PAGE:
POST CARDS FROM THE MUSE
By Nandy Ekle
I had the itch all day. As fellow writers I know you understand what I’m talking about. New characters screamed in my head and scenes flashed through my mind like movies on the big screen. I knew what I wanted to write and I couldn’t wait to get to it.
As soon as I clocked out from my day job, I nearly skipped to my car. All the way home I sang with the radio, but I have no idea what songs played. I stopped at a red light and as I sat there the muse tickled my brain to the point where I almost didn’t realize the light had turned green. I pulled into the drive way and couldn’t get in the house fast enough. Change to comfy clothes, boot up the computer, watch while the screens open and the cursor blips on the white page. Giddiness threatened to take over my consciousness as I typed the title of my new greatest idea.
“Oh, this is going to be so great!” I whispered to my fingers. “I’ve got most of it in my head; the roadblocks will just dissolve as we type this up right quick.” I took a deep breath and put my fingers on home row.
And so, there I sat in my special writing space, hands on the keyboard, cursor blinking at me like a teenager who thinks I’m as dumb as a block of wood. And it seemed I may have been. I typed the title and the movie screen in my head went dark. No more action, no conversation, even the face of my character disappeared.
I blinked a few times and stared at the empty screen. “Hey. What’s going on?” I yelled these words to the hallways inside my head. Just a moment earlier these hallways had been full of words and music, sights and sounds. Now they looked like the cob-webby walls of a haunted house.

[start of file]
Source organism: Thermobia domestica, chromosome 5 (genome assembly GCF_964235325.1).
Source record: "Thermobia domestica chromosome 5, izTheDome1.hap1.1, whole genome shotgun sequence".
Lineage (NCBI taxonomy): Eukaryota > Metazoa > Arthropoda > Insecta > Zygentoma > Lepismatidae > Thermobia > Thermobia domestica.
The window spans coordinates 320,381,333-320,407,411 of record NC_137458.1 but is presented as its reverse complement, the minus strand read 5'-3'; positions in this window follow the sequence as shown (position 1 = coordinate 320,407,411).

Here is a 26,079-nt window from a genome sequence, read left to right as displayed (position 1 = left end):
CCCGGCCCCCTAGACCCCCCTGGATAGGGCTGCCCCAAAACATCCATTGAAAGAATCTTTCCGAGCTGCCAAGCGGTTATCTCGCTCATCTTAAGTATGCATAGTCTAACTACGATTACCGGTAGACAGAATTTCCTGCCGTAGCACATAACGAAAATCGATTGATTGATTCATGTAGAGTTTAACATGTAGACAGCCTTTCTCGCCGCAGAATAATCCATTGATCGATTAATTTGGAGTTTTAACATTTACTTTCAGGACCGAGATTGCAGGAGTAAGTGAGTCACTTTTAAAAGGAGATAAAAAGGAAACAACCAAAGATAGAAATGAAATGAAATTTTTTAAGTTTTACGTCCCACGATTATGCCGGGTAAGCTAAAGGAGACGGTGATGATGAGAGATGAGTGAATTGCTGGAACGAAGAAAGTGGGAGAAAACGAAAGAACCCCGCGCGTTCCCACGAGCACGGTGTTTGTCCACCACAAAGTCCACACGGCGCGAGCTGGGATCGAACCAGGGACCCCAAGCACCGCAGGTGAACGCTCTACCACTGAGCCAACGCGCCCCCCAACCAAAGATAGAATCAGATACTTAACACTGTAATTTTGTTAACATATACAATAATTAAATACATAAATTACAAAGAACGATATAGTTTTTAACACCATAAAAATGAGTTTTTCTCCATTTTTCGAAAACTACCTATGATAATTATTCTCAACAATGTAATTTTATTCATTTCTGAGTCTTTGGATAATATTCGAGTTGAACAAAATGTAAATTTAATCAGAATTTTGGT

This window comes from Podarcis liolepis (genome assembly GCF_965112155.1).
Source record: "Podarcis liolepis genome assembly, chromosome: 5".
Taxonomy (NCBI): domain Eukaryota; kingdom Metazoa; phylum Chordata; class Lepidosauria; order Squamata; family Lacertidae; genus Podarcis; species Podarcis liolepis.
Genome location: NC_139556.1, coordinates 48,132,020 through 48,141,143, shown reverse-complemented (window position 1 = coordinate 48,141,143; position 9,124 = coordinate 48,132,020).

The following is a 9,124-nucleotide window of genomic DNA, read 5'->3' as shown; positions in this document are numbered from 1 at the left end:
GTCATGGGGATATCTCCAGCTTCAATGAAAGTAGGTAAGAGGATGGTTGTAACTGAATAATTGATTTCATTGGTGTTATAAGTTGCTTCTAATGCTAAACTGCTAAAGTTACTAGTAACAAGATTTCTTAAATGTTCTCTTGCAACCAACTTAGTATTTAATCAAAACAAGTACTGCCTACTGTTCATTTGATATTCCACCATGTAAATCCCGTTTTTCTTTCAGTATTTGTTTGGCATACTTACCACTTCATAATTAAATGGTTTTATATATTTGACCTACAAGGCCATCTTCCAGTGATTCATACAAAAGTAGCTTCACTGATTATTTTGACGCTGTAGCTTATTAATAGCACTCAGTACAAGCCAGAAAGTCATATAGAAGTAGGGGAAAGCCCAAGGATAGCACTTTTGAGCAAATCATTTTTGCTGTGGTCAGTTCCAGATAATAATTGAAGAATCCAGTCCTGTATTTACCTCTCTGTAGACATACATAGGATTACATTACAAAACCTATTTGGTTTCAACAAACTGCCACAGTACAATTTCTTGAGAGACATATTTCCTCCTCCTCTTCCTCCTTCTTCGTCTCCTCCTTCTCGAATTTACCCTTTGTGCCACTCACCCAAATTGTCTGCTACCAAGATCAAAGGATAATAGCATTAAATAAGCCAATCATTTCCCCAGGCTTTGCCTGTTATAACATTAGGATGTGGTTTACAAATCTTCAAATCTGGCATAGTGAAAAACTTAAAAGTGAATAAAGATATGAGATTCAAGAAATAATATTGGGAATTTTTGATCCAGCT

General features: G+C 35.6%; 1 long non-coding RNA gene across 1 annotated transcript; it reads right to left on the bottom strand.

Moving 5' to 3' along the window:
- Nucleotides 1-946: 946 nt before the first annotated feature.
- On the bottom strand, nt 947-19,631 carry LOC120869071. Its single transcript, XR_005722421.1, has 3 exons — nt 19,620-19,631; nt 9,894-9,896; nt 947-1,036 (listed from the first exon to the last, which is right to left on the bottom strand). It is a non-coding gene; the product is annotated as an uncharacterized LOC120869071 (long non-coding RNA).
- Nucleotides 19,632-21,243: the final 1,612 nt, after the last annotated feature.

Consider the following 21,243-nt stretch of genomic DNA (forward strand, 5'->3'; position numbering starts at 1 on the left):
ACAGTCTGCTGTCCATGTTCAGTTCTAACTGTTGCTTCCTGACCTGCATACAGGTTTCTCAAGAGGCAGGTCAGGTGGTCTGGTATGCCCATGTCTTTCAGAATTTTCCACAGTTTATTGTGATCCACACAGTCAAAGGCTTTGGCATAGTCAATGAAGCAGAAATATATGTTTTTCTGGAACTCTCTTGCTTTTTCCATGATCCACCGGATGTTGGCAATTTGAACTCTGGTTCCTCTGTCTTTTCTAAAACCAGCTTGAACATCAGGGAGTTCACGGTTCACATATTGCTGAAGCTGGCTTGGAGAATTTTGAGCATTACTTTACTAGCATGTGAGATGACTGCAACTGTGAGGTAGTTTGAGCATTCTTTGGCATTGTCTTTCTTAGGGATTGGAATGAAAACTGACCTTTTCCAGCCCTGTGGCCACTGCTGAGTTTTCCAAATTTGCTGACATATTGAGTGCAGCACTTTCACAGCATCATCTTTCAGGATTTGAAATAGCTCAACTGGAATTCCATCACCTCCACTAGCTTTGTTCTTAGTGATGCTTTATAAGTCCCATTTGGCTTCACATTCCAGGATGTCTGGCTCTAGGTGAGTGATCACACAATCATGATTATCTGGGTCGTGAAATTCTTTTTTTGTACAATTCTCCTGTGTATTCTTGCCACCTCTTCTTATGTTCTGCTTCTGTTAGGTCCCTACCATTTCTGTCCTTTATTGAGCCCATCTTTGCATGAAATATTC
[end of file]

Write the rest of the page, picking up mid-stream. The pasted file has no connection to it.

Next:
“You waited too long.” The voice came from behind me. I turned quickly and caught a glimpse of a sparkling fairy princess gown as the wearer darted out an open window. “You should have started writing it as I was giving it to you.”
“But, I have a job to do, a day job. Without that job, I don’t get to buy fun or food.” I know I sounded whiney, but I felt desperate. All day I had to force myself to stay focused on my duties instead of going into my little fantasy world.
“Sorry. I only have so much time I can give you.”
“I’m here now, bring it all back.” The fairy princess returned to stand behind me. “I remember some of it. Bring the rest of it back. Please help me write this story.” I typed a few words.
“Oh, that is the worst place in the world to start. And you need a better voice. Here, delete it all and start over.”
So I tried again and only earned more criticism. It seemed that every time I tried to write my story, the muse was meaner and more cruel until she finally rolled her eyes, stamped her foot, and huffed. Then she turned and vanished.
And this is usually how my writing times start.
Congratulations. You have just received a post card from the muse.